Verbal and non-verbal cognitive abilities were assessed at 3 years of age in 216 children exposed in utero to commonly used antiepileptic drugs. The investigation was an ongoing prospective multicenter study in the USA and UK, involving pregnant females with epilepsy on monotherapy with carbamazepine, lamotrigine, phenytoin or valproate, from 1999 to 2004. Tests included Differential Ability Scales, Preschool Language Scale, Peabody Picture Vocabulary Test and Developmental Test of Visual-Motor Integration. Verbal scores were lower than non-verbal in children exposed to each drug. They were higher if mother received preconceptional folate. Valproate was associated with poorer cognitive outcomes, both verbal and non-verbal, and the negative effect was dose related. Carbamazepine had a negative, dose related effect on verbal performance. Effects of lamotrigine and phenytoin on cognitive performance were not dose related. Fetal AED exposure may alter language development and normal cerebral lateralization. Preconceptional folate may improve cognitive outcomes. [1]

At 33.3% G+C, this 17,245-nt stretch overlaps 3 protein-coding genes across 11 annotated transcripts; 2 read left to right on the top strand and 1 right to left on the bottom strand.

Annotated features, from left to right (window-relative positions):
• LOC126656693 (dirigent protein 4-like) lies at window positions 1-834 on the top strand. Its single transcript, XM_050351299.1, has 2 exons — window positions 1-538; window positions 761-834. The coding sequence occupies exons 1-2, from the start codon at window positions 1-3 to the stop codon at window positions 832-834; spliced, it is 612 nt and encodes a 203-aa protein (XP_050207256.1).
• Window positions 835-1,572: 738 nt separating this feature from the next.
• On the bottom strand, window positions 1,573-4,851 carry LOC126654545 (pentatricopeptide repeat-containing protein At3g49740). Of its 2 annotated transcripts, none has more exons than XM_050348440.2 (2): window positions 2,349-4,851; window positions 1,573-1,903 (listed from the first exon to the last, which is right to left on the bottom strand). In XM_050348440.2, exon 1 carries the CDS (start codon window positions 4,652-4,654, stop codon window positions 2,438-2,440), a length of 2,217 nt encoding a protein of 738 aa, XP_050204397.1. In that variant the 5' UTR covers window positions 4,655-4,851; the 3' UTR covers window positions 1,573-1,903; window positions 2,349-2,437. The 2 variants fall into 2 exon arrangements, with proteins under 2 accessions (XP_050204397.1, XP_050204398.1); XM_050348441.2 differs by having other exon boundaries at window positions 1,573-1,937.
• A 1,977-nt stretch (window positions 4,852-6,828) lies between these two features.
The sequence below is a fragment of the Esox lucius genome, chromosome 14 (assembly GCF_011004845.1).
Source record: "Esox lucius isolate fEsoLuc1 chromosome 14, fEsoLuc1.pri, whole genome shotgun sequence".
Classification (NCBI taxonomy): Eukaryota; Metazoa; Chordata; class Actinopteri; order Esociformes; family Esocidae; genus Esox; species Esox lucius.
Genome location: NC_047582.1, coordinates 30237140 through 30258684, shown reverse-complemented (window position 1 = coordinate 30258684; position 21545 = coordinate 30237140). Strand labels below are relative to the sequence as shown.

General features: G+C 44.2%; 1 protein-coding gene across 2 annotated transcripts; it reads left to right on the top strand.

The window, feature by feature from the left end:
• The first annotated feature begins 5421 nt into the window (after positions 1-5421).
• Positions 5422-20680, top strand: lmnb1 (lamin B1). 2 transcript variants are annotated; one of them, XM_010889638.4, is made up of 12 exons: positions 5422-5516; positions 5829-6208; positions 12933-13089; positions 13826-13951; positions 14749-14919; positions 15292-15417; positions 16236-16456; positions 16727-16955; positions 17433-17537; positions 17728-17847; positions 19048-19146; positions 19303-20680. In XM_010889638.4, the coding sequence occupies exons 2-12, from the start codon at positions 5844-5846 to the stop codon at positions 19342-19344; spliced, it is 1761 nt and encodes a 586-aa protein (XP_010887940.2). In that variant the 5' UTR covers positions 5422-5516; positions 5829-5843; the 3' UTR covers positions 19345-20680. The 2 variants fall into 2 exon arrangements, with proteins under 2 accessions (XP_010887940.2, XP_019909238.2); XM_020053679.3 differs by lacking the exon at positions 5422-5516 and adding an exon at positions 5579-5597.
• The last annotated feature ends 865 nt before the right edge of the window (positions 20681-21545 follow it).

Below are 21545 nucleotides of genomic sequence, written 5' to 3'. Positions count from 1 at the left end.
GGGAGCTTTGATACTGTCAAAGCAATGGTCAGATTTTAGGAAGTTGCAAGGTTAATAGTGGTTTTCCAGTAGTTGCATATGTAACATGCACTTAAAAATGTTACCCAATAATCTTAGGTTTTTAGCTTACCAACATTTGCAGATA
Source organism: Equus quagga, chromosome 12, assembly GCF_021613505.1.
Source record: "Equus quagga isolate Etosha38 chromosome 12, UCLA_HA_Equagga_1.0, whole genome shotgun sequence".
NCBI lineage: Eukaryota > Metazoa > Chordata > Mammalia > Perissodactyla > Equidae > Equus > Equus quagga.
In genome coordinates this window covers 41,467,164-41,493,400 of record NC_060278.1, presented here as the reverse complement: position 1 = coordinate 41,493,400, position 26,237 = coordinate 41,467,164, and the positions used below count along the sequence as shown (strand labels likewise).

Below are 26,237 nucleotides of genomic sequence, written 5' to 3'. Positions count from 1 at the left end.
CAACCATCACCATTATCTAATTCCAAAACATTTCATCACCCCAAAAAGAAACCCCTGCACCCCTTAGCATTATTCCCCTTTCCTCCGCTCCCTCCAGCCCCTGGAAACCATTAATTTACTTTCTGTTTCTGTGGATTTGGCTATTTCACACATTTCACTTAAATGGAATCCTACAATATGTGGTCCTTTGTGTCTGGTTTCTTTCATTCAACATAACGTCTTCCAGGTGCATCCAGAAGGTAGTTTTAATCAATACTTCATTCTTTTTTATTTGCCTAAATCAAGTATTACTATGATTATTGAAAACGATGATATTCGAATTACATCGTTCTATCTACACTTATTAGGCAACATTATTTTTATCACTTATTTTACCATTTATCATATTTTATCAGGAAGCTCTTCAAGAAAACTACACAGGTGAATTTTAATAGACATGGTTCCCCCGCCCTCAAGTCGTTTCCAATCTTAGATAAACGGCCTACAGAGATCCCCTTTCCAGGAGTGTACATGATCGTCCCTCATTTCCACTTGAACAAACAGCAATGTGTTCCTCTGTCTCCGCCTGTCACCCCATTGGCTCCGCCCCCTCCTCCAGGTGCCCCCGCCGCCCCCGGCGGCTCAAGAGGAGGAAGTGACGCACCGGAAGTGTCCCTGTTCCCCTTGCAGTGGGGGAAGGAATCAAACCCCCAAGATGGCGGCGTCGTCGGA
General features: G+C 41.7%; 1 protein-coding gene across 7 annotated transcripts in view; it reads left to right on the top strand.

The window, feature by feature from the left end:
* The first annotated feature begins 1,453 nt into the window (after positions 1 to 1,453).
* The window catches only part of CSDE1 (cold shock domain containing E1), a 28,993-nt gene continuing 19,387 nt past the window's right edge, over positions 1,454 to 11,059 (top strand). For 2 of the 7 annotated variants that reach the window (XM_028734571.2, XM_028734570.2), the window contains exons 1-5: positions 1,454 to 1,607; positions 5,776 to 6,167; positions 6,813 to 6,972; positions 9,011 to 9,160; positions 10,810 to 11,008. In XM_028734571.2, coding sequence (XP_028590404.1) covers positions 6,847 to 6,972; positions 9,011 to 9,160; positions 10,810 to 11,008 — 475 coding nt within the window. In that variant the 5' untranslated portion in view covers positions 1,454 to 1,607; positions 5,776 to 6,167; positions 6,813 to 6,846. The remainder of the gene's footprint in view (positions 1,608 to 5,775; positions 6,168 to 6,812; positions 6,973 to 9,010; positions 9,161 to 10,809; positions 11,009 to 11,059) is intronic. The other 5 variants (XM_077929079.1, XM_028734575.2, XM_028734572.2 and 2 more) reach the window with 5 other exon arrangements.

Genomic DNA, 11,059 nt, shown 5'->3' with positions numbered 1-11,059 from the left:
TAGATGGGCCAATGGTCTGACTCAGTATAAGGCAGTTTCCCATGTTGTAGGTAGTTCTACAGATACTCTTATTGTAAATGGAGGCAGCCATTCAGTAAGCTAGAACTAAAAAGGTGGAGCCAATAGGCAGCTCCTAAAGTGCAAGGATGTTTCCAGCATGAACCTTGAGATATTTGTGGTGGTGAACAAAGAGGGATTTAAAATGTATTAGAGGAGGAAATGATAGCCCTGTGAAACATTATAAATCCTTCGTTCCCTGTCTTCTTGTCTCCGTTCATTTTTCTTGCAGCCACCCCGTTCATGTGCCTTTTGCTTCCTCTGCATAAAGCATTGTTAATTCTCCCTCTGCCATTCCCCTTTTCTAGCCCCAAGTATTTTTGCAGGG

COMMENT. This study provides further evidence of the adverse cognitive outcome in young children exposed to some common AEDs in utero, and the negative dose related effects on both verbal and non-verbal performance associated with fetal valproate exposure. These findings are in contrast to the absence of delayed cognitive performance in children exposed in utero to levetiracetam.